But fraud interjected
A Maid of more perfection:
The midwives did her handle,
While the Kn[igh]t held the candle
O there was a clear inspection!

While Frances was orchestrating all this, her lover’s close friend Sir Thomas Overbury was energetically counseling that youth against the match, going so far as to write one of the classics of Jacobean poetry, “A Wife”, expounding on the preferred virtues of such a partner in an apparent attempt to underscore to his chum Frances Howard’s conspicuous want of them, e.g.

Where goodnesse failes, ’twixt ill and ill that stands:
Whence ’tis, that women though they weaker be,
And their desire more strong, yet on their hands
The chastity of men doth often lye:
Lust would more common be then any one,
Could it, as other sins, be done alone.

Long story short, the mistress won the struggle over the valuable Robert Carr and her powerful family arranged to sideline Overbury by means of a royal appointment to Russia. When Overbury refused the post, the outraged King James had him locked up in the Tower of London for his impertinence; Overbury soon died there, and Frances Howard and Robert Carr tied the match before 1613 was out.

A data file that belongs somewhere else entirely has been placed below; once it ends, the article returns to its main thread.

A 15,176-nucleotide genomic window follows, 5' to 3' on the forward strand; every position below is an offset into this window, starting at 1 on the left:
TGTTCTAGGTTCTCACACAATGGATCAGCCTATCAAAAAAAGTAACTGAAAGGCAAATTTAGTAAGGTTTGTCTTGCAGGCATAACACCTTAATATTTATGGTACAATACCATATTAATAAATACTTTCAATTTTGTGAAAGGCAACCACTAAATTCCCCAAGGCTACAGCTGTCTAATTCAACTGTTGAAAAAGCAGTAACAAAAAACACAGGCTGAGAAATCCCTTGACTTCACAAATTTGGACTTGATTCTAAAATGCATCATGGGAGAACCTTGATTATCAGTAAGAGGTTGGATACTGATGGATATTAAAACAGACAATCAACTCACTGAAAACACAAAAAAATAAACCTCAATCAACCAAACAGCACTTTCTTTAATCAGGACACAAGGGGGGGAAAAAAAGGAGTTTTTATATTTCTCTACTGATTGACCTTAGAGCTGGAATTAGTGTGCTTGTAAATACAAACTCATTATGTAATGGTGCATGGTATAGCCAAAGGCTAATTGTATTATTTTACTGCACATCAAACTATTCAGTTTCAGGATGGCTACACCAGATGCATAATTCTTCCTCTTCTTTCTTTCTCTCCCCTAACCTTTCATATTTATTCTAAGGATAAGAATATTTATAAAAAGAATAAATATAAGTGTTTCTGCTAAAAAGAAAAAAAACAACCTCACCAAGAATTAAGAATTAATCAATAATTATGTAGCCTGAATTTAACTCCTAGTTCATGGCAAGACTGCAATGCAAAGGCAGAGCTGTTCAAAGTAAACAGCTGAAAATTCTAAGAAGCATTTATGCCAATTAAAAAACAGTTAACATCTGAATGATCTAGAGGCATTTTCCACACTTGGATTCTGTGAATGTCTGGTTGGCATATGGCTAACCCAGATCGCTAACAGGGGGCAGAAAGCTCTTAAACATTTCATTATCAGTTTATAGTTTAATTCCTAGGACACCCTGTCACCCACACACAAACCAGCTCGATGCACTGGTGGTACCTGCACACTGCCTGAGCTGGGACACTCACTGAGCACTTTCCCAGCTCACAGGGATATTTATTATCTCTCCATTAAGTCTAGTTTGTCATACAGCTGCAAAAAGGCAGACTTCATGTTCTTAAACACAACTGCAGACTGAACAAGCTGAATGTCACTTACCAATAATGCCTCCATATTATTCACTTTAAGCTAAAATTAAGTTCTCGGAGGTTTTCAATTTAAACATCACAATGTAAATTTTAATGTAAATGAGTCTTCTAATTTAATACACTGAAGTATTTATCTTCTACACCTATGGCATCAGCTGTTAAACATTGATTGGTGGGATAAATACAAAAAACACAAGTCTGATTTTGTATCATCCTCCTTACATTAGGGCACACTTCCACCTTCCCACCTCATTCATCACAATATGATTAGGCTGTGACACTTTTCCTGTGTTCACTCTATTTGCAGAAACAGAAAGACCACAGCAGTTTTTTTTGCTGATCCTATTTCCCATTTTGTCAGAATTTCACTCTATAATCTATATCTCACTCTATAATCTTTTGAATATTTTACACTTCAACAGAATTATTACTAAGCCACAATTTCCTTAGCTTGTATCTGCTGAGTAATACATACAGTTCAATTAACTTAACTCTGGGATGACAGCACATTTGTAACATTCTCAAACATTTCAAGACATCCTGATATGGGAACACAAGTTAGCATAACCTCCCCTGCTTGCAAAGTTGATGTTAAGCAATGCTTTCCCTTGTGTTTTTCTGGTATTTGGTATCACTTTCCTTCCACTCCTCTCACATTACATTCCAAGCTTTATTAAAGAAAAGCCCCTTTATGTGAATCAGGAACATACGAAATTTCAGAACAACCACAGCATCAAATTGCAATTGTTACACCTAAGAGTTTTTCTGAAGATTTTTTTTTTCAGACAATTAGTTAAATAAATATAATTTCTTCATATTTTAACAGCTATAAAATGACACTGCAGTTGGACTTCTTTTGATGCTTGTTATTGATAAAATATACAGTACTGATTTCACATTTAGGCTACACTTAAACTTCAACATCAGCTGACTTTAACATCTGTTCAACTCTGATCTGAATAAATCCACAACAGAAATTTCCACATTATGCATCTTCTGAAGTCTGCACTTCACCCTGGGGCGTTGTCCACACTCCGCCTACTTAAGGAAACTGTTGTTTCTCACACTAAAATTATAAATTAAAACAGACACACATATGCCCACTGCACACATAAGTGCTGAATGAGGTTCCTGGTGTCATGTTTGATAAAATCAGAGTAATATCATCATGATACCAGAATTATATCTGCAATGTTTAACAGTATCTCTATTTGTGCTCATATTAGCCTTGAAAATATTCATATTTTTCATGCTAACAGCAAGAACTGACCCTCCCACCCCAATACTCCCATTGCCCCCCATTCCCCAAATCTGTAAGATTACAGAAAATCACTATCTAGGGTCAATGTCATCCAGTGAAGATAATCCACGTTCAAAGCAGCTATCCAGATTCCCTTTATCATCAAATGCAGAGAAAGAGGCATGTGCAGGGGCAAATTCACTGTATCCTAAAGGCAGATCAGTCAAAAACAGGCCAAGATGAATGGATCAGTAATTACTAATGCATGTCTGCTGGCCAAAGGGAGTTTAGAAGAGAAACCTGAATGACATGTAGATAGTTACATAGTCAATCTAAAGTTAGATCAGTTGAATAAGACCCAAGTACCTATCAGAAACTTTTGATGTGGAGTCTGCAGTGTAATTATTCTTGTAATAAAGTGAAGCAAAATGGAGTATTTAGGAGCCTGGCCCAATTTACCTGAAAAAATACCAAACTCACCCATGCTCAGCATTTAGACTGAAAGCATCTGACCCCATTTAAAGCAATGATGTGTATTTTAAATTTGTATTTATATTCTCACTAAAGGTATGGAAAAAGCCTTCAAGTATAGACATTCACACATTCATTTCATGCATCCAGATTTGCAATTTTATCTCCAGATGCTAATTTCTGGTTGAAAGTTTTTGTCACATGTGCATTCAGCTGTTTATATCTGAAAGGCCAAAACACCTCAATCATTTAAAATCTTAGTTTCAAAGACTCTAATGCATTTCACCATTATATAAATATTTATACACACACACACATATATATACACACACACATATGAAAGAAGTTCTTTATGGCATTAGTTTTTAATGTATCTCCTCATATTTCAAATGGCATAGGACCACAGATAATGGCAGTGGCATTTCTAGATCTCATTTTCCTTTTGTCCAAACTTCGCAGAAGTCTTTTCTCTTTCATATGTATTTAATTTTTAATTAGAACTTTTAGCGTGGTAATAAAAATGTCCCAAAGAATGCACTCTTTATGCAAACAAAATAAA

Carr should have listened to that poem.

It was no more than months ere that gentleman was being eclipsed in King James’s favor by George Villiers, and his eroding status licensed the interest of court enemies in the surprise death of Carr’s friend.

Suspicions of foul play soon appeared vindicated, and we come at last at this point to our gallows-fruit Anne Turner, a wealthy woman in the train of Frances Howard, for the evidence developed by Bacon indicated that Turner acted as Howard’s agent in arranging for Overbury’s guards to poison him off.

The affair was the ruin of her patron, who was convicted along with her prized new husband.* Both of these blueblooded types were spared, but no such mercy obtained for the four commoners who had been the Lady’s instruments.

Turner, who did a brisk business in saffron supplying the royal court its fashionable yellow accoutrements, arranged for “tarts and jellies” procured from a sinister chemist to be delivered to the men at the Tower for ministration to the imprisoned poet. Really it was just as Overbury had tried to warn Carr: